Fourth-year medical student Uzoh Ikpeama reflects on his time at Washington University School of Medicine as he prepares for the next step in his journey.
In everyone’s life there are pivotal moments that could change the future, but whether or not they do depends on recognizing their meaning and value.
Esther Barker, a financial accounting assistant in radiation oncology at the Washington University School of Medicine, has no plans to switch careers now that she has earned a history degree from University College in Arts & Sciences.
“Unfortunately all of the people who come here to float or hike drive straight through the towns,” said Andrew Sheeley, who grew up in the Ozarks. “They don’t stop at local businesses or get to know the local people.”
Kasey Joyce, former reporter for KSDK-TV in St. Louis and president of the Entrepreneurship and Venture Capital Association at Olin Business School, has been highly involved with entrepreneurship in her two years in the MBA program.
“Prior to attending the Brown School I volunteered for a year in Honduras.
Marcus Surles was working as a courier when he was dispatched to deliver some pamphlets to Seigle Hall.
Christina “Nina” Marino will receive a doctorate in physical therapy at Commencement, after which she will begin a clinical residency in women’s health.
Abigail (Abby) Fraeman’s love of space really took off during middle school when her father brought home a telescope.
Sarah Raven, a master’s candidate in the BS/MS program in mechanical engineering in the School of Engineering & Applied Science, will start work in July as a structural analysis engineer at The Boeing Company, working with military aircraft.
Grace Feenstra, an Annika Rodriguez Scholar who majored in economics and urban studies in Arts & Sciences, will join other WUSTL classmates and alums at Bain & Company in Dallas where she will work as an associate consultant.
Ryan Rimer has wanted to be a physician since he was 10. It just took a little longer than usual to make that happen.
Andrew Blumberg and Amanda Stein have landed coveted clerkships with the Delaware Court of Chancery.
In the days before 9/11, Luis Lopez-Blazquez would explore the airfields of Miami International Airport with his father, a civil engineer there.
As a Katzenberger Foundation Art History intern at the Smithsonian Institute, Danielle Wu will help curators run the annual Folklife Festival, which draws a million visitors to the National Mall each year.
Doctoral candidate in anthropology Helina Woldekiros’ research on ancient salt caravans in her native Ethiopia brings her to the Danakil Depression, among the hottest and lowest places on Earth.
Shortly after graduation, Brittaney Bethea, who will receive her master’s degree in public health from the Brown School, will move back to her hometown of Atlanta, Ga., to work for the Centers for Disease Control and Prevention (CDC).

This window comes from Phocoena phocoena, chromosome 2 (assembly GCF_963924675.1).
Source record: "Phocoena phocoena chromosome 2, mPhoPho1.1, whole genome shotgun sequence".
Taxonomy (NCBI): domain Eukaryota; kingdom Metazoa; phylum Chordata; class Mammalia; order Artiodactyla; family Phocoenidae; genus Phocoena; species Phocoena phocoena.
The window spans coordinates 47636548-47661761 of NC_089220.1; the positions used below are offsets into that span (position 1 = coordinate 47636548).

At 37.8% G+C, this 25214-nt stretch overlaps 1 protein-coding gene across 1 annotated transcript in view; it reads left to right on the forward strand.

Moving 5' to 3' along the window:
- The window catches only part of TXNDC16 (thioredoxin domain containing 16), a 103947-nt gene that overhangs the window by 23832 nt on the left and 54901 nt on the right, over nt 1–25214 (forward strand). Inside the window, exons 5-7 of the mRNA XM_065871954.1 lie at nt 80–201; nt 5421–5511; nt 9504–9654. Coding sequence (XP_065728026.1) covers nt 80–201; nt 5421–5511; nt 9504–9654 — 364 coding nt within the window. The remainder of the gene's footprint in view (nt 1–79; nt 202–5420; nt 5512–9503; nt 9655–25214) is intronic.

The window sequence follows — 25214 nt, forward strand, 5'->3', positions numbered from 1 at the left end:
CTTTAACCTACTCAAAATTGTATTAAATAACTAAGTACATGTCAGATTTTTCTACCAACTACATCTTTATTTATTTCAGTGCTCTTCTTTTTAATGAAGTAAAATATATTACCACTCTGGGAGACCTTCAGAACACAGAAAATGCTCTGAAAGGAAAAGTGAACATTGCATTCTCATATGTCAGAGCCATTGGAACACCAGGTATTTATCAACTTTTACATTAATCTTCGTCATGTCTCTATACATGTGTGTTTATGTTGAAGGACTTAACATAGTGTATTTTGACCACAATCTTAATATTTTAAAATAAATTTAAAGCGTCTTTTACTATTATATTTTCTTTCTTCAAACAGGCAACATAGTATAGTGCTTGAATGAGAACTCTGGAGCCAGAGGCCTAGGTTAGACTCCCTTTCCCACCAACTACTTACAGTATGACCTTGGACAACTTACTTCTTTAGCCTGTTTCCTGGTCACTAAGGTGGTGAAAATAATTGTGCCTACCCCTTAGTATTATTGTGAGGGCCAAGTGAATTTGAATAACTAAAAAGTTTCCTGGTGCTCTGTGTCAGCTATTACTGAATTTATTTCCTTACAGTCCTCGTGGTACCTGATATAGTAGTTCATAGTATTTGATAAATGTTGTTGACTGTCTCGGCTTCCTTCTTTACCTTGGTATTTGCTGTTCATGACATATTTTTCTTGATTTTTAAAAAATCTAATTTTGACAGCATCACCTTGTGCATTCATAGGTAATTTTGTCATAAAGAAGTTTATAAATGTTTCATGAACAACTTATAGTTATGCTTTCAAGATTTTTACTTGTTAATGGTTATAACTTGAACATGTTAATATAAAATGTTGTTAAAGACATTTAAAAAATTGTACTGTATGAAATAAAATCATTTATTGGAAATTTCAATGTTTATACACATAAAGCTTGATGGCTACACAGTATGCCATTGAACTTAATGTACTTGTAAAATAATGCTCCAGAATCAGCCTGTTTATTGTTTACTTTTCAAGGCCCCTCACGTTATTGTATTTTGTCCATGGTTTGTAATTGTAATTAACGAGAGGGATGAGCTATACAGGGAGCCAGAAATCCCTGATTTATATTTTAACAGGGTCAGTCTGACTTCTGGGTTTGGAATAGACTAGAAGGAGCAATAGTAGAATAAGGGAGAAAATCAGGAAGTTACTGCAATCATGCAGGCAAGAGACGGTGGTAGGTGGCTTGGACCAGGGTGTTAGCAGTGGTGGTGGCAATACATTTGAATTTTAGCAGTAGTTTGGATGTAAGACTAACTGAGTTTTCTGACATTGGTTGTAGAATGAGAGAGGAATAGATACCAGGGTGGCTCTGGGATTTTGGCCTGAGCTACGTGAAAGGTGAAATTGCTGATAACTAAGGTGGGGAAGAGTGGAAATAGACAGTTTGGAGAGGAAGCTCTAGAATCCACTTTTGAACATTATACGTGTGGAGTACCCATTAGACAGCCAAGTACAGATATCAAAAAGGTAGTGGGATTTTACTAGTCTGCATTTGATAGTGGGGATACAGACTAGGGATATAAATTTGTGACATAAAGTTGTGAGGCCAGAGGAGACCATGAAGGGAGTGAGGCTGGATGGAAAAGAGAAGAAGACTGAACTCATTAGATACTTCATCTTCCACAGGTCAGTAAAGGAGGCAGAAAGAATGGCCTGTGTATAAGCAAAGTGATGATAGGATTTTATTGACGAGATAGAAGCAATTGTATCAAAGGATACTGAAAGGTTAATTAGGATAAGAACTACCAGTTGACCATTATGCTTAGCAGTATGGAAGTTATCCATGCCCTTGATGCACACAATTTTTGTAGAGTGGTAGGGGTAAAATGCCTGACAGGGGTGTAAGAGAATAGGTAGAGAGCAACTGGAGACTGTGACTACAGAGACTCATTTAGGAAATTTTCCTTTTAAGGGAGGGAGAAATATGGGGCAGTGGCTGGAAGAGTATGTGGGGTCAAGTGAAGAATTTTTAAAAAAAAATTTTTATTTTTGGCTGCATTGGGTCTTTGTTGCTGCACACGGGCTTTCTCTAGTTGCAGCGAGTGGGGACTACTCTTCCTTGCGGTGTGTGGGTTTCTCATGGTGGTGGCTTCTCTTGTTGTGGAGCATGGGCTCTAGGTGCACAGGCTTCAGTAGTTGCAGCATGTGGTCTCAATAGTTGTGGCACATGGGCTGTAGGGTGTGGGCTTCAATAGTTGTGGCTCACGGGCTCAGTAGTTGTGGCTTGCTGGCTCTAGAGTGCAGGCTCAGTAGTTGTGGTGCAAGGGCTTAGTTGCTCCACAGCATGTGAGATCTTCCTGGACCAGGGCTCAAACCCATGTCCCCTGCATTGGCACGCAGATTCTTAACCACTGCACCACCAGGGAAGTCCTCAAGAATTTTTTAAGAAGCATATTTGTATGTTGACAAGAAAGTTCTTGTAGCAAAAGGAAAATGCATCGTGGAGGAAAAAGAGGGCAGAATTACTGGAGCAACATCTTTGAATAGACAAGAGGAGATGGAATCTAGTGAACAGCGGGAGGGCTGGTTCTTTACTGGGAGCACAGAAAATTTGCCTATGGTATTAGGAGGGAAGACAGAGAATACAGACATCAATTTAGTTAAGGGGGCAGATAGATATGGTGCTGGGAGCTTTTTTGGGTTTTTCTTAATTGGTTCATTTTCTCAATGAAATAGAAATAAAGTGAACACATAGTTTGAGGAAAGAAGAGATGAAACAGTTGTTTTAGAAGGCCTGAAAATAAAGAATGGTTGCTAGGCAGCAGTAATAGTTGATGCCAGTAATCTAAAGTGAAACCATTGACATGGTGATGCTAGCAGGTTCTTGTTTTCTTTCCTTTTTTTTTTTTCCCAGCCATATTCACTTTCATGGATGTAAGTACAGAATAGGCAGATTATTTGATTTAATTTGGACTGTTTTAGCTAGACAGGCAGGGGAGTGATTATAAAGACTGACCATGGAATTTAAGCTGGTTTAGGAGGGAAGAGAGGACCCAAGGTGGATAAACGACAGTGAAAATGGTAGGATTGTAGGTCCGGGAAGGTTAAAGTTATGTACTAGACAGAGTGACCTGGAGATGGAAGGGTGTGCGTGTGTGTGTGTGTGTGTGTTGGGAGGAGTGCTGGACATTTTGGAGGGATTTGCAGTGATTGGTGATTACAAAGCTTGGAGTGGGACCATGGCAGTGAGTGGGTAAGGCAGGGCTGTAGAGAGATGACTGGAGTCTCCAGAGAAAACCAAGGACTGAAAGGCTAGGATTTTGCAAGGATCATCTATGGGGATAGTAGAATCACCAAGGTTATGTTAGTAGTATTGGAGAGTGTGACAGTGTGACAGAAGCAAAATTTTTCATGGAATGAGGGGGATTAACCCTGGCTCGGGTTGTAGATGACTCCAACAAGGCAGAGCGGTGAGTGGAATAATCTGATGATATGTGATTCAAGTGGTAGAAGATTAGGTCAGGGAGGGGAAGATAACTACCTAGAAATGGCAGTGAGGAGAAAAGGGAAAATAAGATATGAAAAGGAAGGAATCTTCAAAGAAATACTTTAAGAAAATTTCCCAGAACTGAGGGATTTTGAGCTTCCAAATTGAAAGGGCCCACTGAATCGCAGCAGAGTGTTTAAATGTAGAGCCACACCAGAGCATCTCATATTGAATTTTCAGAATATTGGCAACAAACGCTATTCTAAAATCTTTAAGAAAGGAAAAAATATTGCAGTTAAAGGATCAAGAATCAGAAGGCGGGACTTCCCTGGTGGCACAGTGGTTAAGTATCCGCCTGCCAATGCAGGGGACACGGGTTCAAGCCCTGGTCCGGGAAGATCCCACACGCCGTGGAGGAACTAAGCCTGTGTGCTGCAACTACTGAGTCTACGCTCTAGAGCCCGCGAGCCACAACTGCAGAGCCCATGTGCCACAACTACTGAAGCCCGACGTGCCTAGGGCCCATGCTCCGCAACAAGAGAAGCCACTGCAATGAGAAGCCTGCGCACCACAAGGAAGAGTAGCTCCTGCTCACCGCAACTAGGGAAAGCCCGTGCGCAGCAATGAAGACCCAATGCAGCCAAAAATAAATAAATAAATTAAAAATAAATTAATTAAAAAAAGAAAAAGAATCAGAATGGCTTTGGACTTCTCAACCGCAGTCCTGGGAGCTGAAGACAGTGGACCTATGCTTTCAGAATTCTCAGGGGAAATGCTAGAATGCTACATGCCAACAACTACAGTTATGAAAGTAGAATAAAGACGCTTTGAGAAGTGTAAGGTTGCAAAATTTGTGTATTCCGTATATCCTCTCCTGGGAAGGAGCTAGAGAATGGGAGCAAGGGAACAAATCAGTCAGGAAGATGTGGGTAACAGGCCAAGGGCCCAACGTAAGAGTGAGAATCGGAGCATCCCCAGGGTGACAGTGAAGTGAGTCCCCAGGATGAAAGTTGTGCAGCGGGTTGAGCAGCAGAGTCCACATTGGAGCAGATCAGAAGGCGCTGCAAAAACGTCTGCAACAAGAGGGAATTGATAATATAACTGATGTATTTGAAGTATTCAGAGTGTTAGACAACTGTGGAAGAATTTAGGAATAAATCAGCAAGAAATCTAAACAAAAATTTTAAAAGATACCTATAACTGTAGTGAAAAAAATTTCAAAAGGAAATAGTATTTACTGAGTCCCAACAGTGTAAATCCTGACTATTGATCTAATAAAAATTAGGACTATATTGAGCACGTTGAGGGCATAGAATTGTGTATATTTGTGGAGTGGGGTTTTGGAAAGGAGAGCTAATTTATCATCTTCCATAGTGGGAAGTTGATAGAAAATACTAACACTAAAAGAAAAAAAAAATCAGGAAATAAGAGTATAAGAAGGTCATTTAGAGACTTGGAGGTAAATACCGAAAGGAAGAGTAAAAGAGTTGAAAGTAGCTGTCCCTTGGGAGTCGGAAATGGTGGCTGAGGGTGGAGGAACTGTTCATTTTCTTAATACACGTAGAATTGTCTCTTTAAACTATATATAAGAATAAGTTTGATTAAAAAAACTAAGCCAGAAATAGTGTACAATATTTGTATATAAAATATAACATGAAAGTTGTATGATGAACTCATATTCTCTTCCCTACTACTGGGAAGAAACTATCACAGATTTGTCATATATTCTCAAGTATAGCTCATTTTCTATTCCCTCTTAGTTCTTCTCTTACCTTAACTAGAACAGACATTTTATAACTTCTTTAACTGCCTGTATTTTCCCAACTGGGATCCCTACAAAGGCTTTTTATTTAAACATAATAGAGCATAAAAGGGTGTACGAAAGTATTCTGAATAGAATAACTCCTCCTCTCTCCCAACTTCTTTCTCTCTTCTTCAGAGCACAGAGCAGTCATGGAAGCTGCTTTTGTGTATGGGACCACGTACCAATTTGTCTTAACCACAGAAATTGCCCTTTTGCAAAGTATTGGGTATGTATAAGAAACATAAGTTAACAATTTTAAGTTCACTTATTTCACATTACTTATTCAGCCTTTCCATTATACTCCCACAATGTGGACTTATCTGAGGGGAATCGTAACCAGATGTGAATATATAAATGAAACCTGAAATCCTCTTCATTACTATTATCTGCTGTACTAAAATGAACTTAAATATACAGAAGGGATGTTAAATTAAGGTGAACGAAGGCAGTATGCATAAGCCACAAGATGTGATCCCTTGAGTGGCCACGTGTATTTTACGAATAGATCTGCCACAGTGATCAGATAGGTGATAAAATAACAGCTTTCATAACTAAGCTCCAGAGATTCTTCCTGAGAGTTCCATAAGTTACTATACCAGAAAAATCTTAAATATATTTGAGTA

Andrew Skalman’s positive outlook fuels success on and off the field.
“Architecture is something that people take for granted,” said Michael Savala, a senior architecture major in the Sam Fox School of Design & Visual Arts.
Tim Cooney grew up in St. Louis and rarely had a place where his friends could gather and play a pick-up game of basketball.
Kuumba is an online media platform showcasing Washington University’s creative community.
Maximiliaan “Maxim” Schillebeeckx is a founding member of The Biotechnology and Life Science Advising Group (BALSA), a nonprofit led by Washington University graduate students and postdoctoral students.
There’s no shortage of competition in the T-shirt market, but student entrepreneurs and Fresh Prints founders Josh Arbit and Jacob Goodman have carved out a profitable niche by focusing on custom apparel for college students.
A roll of cookie dough is no more secure in a disposable bag than a backpack. And water is no cooler from a plastic bottle than a box.
If you saw any pictures from the 2014 Clinton Global Initiative University at Arizona State University, there was the Brown School’s De Andrea Nichols onstage opening night, among a group of five students selected from a large pool of participants for their exemplary projects.
Happiness doesn’t just happen, said senior Austin Spurlock, founder of campus positivity group Do One Thing (DOT). It takes a good attitude, a generous spirit and, sometimes, bubble wrap.
Ambika Subramaniam is a sculpture major in the Sam Fox School of Design & Visual Arts with a minor in film and media studies in Arts & Sciences.
When Washington University School of Medicine students Elisabeth Askin and Nathan Moore wanted to learn more about the nation’s health care system, the majority of resources they found were narrowly focused, opinion-based publications or dense reference books.
Jennifer Rowley was a kid herself when she volunteered at a Cambodian orphanage. Every child there had lost a parent to AIDS; many were HIV positive.
The Eads Bridge is a St. Louis jewel, a historic landmark and a wonder of open steel framing.